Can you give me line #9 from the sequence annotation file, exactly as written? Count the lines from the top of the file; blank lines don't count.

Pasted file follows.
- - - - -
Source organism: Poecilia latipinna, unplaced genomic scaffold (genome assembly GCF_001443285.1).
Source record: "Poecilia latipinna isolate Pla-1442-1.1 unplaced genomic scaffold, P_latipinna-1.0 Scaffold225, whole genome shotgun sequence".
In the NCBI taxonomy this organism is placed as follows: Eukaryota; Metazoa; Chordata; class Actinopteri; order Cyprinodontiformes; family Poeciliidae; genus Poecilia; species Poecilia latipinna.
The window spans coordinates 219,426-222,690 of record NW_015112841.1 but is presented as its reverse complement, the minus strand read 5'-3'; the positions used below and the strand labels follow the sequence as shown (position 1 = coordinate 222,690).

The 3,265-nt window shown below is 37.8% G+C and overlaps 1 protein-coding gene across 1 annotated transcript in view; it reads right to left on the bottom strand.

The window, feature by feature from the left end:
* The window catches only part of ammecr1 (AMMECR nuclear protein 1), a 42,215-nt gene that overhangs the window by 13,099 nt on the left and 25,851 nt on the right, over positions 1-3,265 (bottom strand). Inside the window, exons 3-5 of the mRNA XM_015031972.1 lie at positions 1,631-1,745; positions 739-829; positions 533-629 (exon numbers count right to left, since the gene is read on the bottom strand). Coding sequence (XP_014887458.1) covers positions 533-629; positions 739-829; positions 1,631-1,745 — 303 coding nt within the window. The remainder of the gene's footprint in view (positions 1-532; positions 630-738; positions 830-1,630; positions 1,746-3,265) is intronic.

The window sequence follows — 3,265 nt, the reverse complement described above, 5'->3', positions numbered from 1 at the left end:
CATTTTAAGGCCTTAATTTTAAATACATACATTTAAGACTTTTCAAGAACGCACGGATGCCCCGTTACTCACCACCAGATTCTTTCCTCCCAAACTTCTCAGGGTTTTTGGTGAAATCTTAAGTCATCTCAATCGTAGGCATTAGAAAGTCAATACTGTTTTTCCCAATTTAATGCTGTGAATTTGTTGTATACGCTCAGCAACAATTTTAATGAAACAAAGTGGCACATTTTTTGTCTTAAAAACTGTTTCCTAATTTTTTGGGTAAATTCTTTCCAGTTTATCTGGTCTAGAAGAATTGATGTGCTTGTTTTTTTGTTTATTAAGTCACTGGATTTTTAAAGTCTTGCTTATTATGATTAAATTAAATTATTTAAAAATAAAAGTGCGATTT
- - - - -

CATTTTAAGGCCTTAATTTTAAATACATACATTTAAGACTTTTCAAGAACGCACGGATGCCCCGTTACTCACCACCAGATTCTTTCCTCCCAAACTTCTCAGGGTTTTTGGTGAAATCTTAAGTCATCTCAATCGTAGGCATTAGAAAGTCAATACTGTTTTTCCCAATTTAATGCTGTGAATTTGTTGTATACGCTCAGCAACAATTTTAATGAAACAAAGTGGCACATTTTTTGTCTTAAAAACTGTTTCCTAATTTTTTGGGTAAATTCTTTCCAGTTTATCTGGTCTAGAAGAATTGATGTGCTTGTTTTTTTGTTTATTAAGTCACTGGATTTTTAAAGTCTTGCTTATTATGATTAAATTAAATTATTTAAAAATAAAAGTGCGATTT